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Battered & Bloodied: Steve’s Throwback to BROOKLYN HALF-MARATHON 2008



Less than two miles into the 2008 Brooklyn Half-Marathon, my race hung by a hairbreadth. I found myself prone on the Coney Island boardwalk, having incurred multiple injuries. Would I have to drop out of a race for the first time in over 170 starts?

Not if I had anything to say about it.

Battered and bloodied, I tried to get up…

Mile 0: History Lesson

In 2008, The Brooklyn Half was not this major party with more than 25K runners, finishing at Coney Island. It was a smaller race (5,839 finishers) that, for the final time, started there, and challenged runners by concluding in hilly Prospect Park. 🏔

(Map from

Mile 1: Want a Hot Dog?

On this cloudy, cool morning, the race began on the boardwalk, with the ocean to my left.🌊 My goal: under-10:00/mi. I passed the shuttered eateries (such as Nathan’s). Thanks to a restroom stop, my split was 10:33.

Mile 2: SPLAT!

Shortly after the turnaround, I stumbled, and apprehension swelled as the boardwalk rose up to meet me. I connected five body parts with the boardwalk: knees, hands, and what I thought was a bone on the left side of my chest.

I stood, tried to run…and I could! Still, I had emerged from this tumble with significant damage. While not bleeding, both knees were scraped: the right, barely; the left, however, sported an ugly red blotch. My hands briefly felt a bit sore, but inspecting them showed no damage. Of greater concern, however, might have been my chest or ribs. Now and then, I’d feel a twinge.

I defiantly stated to one of the concerned runners that after putting in two 10-milers, I wasn’t going to let a little tumble stop me. I was going to run competitively as if I had never fallen. I think this incident increased my determination. 

Split: 10:06, Net: 20:40, Deficit  0:40

Mile 3: Goodbye, Boardwalk

Around mile 2.8, the race mercifully left the boardwalk and descended onto city streets. Soon, we took a right onto Surf Avenue and before long, I hit the Mile 3 marker in an estimated time of 9:50.

Miles 4 - 9; Ocean Parkway to Prospect Park

The race proceeded north on almost-flat Ocean Parkway. Now and then, I’d draw on the company of my fellow runners with whom I would share my story about how lucky I was to still be in this race.

I settled into a nice rhythm, most of my miles under-10:00, and took the lead on my goal pace by Mile 5. While I wanted to accumulate a time cushion before the dreaded Mile 11 hill in Prospect Park, I needed to save something. The race was going by pretty quickly, a testament to the good day I was enjoying. What injuries? Adrenaline and determination were getting me through the half-marathon.

Eventually, I ran up an exit ramp and soon entered the park near Mile 9 with a comfortable lead.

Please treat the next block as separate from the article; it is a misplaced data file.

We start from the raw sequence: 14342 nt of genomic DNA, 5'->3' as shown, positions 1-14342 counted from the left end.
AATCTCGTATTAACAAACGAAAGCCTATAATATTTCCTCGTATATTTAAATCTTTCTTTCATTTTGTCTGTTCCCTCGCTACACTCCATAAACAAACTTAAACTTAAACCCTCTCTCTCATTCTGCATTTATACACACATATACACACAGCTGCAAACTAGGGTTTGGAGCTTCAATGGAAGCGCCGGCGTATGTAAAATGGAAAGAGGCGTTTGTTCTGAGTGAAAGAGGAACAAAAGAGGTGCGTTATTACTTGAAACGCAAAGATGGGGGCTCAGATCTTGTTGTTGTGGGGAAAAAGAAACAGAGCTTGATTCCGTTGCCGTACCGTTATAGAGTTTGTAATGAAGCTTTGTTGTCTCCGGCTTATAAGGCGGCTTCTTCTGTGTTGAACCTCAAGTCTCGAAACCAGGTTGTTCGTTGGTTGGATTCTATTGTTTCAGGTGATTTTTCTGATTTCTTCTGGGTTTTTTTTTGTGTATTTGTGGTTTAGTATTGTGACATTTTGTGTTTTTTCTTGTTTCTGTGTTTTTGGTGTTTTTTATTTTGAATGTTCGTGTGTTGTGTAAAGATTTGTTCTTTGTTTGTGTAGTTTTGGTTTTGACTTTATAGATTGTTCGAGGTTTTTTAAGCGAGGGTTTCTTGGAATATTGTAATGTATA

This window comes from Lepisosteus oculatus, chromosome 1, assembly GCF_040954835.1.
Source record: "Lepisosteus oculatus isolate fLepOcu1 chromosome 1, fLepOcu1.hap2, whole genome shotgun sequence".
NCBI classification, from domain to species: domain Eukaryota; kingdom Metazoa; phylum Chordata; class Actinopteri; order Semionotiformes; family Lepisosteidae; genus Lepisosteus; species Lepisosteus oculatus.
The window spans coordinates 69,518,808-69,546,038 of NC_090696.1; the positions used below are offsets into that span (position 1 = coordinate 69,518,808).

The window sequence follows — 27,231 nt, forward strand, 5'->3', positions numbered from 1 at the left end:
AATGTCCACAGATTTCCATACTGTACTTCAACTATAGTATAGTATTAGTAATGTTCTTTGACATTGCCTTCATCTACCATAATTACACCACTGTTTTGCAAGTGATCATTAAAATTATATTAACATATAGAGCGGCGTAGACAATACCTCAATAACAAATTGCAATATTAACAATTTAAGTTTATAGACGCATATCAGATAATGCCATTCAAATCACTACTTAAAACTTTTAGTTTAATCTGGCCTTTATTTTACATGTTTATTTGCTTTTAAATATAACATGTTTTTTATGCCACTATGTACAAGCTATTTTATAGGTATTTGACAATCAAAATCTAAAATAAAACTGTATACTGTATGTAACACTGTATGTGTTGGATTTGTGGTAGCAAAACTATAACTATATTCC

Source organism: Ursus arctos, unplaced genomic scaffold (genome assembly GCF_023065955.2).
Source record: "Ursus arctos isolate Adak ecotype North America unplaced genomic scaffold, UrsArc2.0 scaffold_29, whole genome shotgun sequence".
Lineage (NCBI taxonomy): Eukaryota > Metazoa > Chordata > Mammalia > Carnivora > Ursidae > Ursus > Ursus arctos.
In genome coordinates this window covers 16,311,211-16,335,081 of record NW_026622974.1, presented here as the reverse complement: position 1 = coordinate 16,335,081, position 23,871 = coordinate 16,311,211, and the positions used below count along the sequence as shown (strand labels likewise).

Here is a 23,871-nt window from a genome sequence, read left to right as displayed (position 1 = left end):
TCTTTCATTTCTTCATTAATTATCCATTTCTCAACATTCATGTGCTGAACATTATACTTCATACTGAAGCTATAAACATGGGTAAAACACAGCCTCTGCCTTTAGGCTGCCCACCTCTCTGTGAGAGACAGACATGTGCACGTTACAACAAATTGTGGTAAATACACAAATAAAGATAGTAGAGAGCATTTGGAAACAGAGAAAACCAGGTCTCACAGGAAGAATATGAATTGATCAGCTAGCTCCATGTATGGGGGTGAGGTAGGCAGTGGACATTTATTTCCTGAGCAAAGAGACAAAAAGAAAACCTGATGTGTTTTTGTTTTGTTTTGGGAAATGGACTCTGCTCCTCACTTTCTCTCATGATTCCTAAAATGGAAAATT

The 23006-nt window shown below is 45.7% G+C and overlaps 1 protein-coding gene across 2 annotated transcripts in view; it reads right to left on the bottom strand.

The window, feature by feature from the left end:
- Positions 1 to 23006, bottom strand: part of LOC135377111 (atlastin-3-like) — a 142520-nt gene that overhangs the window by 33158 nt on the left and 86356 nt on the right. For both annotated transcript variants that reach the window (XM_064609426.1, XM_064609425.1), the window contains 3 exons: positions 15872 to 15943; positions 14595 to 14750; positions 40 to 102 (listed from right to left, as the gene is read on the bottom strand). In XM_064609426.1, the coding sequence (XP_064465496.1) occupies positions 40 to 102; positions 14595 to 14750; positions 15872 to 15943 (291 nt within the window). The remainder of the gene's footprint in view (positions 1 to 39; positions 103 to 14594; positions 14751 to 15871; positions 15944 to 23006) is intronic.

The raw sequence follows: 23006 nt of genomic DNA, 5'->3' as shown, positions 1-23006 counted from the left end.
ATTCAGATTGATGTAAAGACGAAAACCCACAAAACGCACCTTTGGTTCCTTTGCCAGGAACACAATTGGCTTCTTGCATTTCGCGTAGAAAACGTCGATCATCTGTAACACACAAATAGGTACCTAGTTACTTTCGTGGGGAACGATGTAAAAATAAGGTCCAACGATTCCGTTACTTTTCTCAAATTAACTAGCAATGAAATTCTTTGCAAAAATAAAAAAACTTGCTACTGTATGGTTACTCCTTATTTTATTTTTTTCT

Net: 1:28:41, Lead: 1:19

Mile 10: Gobble, Gobble

Now, around a 10:19 pace would attain my goal. I soon would pass landmarks I recognized from the Turkey Trot; however, my planned post-race dinner was steak. I gained another 10 seconds by Mile 10, body still feeling good.

Split: 9:50, Net: 1:38:31, Lead: 1:29

Mile 11: That Looming Hill

Shortly thereafter, on East Drive, the hill appeared. The slope is significant and lengthy. I met the challenge head-on. Finally, on West Drive, I would reach Mile 11. Relieved, I checked my watch.

I had conquered The Hill in 9:44 for Mile Eleven. About nine miles earlier, I could’ve taken a DNF. Now, I stood just 2.1 miles from a triumphant finish.

Split: 9:44, Net: 1:48:15, Lead: 1:45

Miles 12 - 13.1 – Hanging On

My injuries were still holding up. At Mile 12, I lead by 1:49. I could taste it.

I was tiring though, and challenged by the long, gradual uphill on Wellhouse/Hill Drive. I had defeated that big hill, but now, the course walloped me with the back end of a one-two punch. I refused to give in, looking, looking, looking for the end of this road. Would that intersection ever appear?

Mercifully, it did, and I returned to East Drive. Shortly thereafter, I made the final turn, onto Center Drive. Somewhere along this road came one more short, slight uphill. Finally, I spotted the Mile 13 marker, hitting it in 10:00. I still led by 1:49. My battered body had nothing left for a finishing sprint, but I had fully earned the right not to kick. I would cross that Finish Line, and secure my first competitive triumph in over ten months.

I had stared adversity in the race, turning a fall that could have ruined my race into victory. 

Split   1:01;  Net:  2:09:11 (Pace: 9:52/mi)

Miles 14 - 15: Celebration! Celebration!

Now, my body could allow itself to feel beaten up. My left knee started hurting, all I needed when I had to climb the steps of the baggage bus.🚌

Still, I reveled in my achievement and enjoyed the generous post-race team brunch hosted by New York Flyer couple Sara and Gary Heard, including a bagel, meatballs, and quiche.🥯 As my rib injury pained me when I coughed, I remarked that I hoped that no one would tell me any jokes so that I did not have to laugh. The fabric of my post-race sweatpants rubbed uncomfortably against  my knee. After the gathering, fellow Flyer Ed Altman saved me from a taxing subway ride home by driving me back to Manhattan. Thank you, Ed! I’ve met so many wonderful people through the Flyers.

By evening, it hurt to get in and out of bed. It didn’t matter. Especially during my celebration dinner. Nothing like steak and plentiful wine🍷🍷🍷to ease the pain after one of my proudest races.

-Steve Kairys